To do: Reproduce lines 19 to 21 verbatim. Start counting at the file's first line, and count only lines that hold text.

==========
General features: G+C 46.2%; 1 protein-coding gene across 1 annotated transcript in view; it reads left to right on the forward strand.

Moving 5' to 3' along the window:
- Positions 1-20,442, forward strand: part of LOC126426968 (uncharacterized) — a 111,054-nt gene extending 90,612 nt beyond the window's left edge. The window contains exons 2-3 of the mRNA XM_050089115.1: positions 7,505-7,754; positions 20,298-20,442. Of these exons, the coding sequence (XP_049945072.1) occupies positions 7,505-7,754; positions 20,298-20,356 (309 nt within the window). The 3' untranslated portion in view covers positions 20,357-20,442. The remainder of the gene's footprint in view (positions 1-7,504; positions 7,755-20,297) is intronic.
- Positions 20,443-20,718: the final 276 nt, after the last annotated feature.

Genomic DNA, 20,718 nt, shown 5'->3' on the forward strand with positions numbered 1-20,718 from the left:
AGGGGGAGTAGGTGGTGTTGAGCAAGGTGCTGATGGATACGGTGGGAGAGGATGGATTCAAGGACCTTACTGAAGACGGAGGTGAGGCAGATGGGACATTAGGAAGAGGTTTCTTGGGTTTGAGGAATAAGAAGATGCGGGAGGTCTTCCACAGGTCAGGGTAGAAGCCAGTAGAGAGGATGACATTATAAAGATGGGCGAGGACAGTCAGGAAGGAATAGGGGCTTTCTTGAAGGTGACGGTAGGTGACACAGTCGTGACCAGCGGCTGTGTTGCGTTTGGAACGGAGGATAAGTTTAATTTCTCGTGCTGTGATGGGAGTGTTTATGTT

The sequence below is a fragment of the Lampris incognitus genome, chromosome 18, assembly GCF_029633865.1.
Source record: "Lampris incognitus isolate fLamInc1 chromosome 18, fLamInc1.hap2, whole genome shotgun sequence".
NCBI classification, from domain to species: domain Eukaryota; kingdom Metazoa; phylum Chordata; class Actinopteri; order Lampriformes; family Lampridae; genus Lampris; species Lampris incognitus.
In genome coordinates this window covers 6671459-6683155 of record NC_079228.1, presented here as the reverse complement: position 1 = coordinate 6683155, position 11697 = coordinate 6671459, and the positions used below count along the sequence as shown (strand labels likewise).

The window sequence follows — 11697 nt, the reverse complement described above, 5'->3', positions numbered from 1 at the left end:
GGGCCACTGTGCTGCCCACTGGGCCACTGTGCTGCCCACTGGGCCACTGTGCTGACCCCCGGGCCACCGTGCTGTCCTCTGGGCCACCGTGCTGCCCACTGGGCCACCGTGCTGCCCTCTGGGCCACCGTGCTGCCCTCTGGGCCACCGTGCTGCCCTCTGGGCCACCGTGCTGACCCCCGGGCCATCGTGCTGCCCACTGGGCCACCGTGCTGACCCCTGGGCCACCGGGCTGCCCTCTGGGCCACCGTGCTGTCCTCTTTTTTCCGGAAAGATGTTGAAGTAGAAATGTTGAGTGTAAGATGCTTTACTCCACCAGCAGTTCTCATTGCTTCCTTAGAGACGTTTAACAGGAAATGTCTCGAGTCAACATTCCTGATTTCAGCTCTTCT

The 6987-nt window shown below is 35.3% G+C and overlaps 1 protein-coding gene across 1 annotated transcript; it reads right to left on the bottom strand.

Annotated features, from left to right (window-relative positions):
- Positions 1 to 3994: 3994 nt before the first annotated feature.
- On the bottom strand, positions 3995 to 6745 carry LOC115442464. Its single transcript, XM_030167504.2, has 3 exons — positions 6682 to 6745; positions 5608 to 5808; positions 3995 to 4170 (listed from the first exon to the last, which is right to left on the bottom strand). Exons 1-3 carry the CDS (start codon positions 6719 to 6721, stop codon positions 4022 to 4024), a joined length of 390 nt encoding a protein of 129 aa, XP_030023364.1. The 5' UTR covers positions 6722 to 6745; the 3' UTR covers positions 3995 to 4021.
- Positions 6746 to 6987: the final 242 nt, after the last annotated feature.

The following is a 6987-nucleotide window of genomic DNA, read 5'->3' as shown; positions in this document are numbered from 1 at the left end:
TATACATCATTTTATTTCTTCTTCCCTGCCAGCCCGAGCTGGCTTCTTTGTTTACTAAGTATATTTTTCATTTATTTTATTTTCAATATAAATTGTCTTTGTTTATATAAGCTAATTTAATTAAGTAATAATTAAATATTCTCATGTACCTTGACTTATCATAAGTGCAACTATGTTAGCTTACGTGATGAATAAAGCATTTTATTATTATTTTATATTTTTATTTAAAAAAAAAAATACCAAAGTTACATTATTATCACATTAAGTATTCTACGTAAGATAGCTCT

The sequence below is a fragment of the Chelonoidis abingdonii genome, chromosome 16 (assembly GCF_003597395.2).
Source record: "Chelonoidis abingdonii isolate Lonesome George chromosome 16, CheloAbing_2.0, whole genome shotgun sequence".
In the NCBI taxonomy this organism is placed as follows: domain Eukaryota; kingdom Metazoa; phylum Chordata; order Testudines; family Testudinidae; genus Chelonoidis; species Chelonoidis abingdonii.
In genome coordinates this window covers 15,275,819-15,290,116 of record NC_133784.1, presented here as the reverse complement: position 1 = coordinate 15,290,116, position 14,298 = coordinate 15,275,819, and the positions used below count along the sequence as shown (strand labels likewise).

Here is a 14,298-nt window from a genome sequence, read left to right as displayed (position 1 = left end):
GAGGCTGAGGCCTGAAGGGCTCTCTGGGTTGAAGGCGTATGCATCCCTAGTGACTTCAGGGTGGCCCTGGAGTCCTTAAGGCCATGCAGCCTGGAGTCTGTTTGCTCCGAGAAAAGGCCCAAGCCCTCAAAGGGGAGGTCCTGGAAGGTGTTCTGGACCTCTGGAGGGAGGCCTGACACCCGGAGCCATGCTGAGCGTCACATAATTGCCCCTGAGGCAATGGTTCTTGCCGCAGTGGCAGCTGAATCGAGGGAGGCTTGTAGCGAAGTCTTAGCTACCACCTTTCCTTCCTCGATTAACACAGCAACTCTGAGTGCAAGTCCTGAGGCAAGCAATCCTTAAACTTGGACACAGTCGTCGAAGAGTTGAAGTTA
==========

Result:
TATACATCATTTTATTTCTTCTTCCCTGCCAGCCCGAGCTGGCTTCTTTGTTTACTAAGTATATTTTTCATTTATTTTATTTTCAATATAAATTGTCTTTGTTTATATAAGCTAATTTAATTAAGTAATAATTAAATATTCTCATGTACCTTGACTTATCATAAGTGCAACTATGTTAGCTTACGTGATGAATAAAGCATTTTATTATTATTTTATATTTTTATTTAAAAAAAAAAATACCAAAGTTACATTATTATCACATTAAGTATTCTACGTAAGATAGCTCT

The sequence below is a fragment of the Chelonoidis abingdonii genome, chromosome 16 (assembly GCF_003597395.2).
Source record: "Chelonoidis abingdonii isolate Lonesome George chromosome 16, CheloAbing_2.0, whole genome shotgun sequence".